Third world countries face critical risks of comorbidities and mortalities resulting from sepsis infections. Despite many studies on sepsis having originated from developed countries such as the United States and the United Kingdom, Dagher et al. (2015) examined the prevalence of sepsis in a developing country in the Middle Eastern population and discovered similar facts to those of developed countries. Their study was based in Beirut, Lebanon, where patients in a single tertiary care unit and suffering from septic shock underwent various treatment procedures. Within the first four hours after the attack, a majority of the patients (about 87%) received an antibiotic initiation at the emergency center. Approximately 45% of the patients received treatment from the ICU, and roughly 54% of the other patients were taken to the general practice unit (GPU). Unfortunately, about 31% of the patients succumbed to the septic infections over one month, indicating that developing countries also suffer a high risk of mortalities caused by sepsis contamination (Dagher et al. 2015).

The diagnosis of sepsis is critical because a lack of prompt measures to fight a septic shock often results in adverse effects, where major body organs and cellular tissues become permanently damaged, or the patients die (Fan, Miller, & Remick 2016). However, misdiagnosis is a common phenomenon among sepsis patients due to the concept of Systemic Inflammatory Response Syndrome (SIRS). SIRS and sepsis have similar signs and symptoms, making the diagnostic process, such as a tedious task that can result in the misdiagnosis and prognosis of sepsis. According to Fan, Miller, & Remick (2016), well stipulated clinical laboratory measures are necessary for identifying this life-threatening condition of sepsis and septic shock. One such clinical procedure is the Procalcitonin (PCT) test, which accurately distinguishes between sepsis and SIRS by indicating the level of either an existing infection in the blood or a noninfectious inflammatory response. However, in the absence of an infection, PCT levels may be highly eminent due to other disorders, thus necessitating the use of double or triple concentrations for accuracy.

The lactate procedure is another diagnostic tool that may predict the presence of sepsis infection because lactate levels serve as markers for organ failure during septic shock (Fan, Miller, & Remick 2016). This procedure is approved by the Food and Drug Administration (FDA) as a safe procedure for use in emergency departments or the intensive care units (ICU). Yoo et al. (2019) go ahead to describe that high lactate values indicate a higher risk of mortality or shock. However, elevated lactate levels also appear in acute conditions such as heart attack and seizures (as cited by Fan et al. 2016); thus, the raised levels may give ambiguous interpretations that are not specific to sepsis. A similar procedure is the C Reactive Protein (CRP), which uses serum concentrations to predict acute inflammatory reactions, such as cardiac arrest. When used in the diagnosis and prognosis of sepsis shock, CRP effectively determines a patient’s response to therapy (Gyawali et al. 2015). Other diagnostic procedures for sepsis infection include cytokines, D-Dimer, Proadrenomedullin (ProADM), myocardial concentrates, and the Sequential Organ Failure (SOFA) procedure. The recommendation to physicians in the emergency care departments is to use multiple diagnostic biomarkers in predicting sepsis infection to avoid misdiagnosis (as cited by Weiss et al., 2020).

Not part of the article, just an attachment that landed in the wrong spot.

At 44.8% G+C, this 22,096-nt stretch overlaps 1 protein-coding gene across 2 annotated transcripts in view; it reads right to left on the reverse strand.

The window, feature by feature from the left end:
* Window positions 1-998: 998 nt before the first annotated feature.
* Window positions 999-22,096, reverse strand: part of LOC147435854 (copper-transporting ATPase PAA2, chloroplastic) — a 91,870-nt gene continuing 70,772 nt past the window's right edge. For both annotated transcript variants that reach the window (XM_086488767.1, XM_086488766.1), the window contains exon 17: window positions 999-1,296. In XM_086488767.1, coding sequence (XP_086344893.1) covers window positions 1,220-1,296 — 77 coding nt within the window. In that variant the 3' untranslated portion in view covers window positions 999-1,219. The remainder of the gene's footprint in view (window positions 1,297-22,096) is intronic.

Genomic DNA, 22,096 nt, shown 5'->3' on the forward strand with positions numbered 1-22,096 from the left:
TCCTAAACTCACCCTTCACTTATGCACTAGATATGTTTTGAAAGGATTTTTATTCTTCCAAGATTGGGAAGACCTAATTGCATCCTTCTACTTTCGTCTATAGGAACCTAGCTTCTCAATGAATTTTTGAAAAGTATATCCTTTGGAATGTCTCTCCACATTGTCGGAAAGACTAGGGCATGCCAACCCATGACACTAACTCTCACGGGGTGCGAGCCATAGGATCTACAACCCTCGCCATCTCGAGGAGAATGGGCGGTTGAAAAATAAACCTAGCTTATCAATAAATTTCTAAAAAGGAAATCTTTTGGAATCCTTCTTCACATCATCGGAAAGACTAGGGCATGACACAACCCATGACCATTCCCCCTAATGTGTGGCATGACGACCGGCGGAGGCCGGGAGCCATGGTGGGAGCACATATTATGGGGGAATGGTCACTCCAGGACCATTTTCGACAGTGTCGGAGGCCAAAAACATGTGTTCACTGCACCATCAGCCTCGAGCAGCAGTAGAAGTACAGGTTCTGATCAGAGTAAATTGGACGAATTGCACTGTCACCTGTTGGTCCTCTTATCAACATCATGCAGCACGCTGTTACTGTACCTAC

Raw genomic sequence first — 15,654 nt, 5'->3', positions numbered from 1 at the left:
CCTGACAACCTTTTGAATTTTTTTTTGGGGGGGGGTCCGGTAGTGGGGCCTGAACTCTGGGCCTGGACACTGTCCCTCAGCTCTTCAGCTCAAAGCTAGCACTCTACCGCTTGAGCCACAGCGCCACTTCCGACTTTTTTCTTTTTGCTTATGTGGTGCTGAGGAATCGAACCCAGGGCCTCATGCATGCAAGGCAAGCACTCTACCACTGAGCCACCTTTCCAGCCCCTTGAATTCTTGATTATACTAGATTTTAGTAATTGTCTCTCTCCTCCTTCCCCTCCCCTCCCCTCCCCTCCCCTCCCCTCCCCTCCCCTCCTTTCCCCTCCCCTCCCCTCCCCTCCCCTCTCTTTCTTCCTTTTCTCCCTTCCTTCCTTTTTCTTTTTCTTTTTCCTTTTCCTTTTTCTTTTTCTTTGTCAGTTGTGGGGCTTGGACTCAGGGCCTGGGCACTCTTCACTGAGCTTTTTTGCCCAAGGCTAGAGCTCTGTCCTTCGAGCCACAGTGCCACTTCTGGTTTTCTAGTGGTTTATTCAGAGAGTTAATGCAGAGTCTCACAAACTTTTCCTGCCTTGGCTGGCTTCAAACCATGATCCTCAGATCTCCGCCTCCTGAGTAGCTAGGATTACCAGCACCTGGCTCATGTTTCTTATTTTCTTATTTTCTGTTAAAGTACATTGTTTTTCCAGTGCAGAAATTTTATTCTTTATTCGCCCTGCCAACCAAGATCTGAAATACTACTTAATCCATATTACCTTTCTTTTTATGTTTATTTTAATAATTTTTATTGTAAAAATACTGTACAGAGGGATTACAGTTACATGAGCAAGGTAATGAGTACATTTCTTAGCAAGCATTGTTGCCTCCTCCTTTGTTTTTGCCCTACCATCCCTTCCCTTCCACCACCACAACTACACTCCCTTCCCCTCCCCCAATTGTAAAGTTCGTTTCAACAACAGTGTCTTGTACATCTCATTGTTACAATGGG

Chapter 2: Methods

Research design

The design for this study will follow a descriptive comparative research design where we will examine the methods applied by physicians to classify patients in the Intensive Care Units and Emergency Rooms as having severe sepsis. Therefore, we will evaluate the underlying causes of the high mortalities associated with severe sepsis by focusing on the diagnosis and management of sepsis.

Locale of the study

This study will be conducted at the emergency department of a government hospital in Al Madinah in the Kingdom of Saudi Arabia. The hospital is situated in the Medina (Madinah) capital, one of the holiest cities in Islam. The bed capacity of this hospital is about 200, and it offers a wide variety of specialties, such as general surgery, emergency medical services, orthopedic surgery, and neurology.

Participants

The sample for this research will comprise of nurses and physicians working in the casualty department of KFH. The inclusion criteria will specifically focus on services providers currently working in the Emergency Rooms (ER) and the intensive care units (ICU) of the hospital, health practitioners with over six months of work experiences and healthcare workers registered with the Saudi Commission of Healthcare Practitioners. This research will exclude persons currently working outside the ER and ICU units, and nurses and physicians with less than six months of work experience.

Instrumentation

This study will use an adapted questionnaire titled ‘Sepsis Survey’ by Elizabeth Mathenge to collect data on the medical procedures undertaken by nurses and physicians in the management of severe sepsis (Mathenge 2015). The questionnaire will contain 22 questions, both open and closed-ended, that are based on the international guidelines for the management of sepsis and septic shock of the Surviving Sepsis Campaign (SSC) of 2016 (Rhodes et al. 2017).

The variables of interest will cover three significant aspects of septic resuscitation procedures – the general, infection, and inflammatory variables. These variables will be used to determine the diagnostic approaches that physicians use when handling patients with sepsis. Furthermore, the questionnaire will help to determine the equipment and medical interventions most commonly used in managing septic shock. A sample of the questionnaire is given below.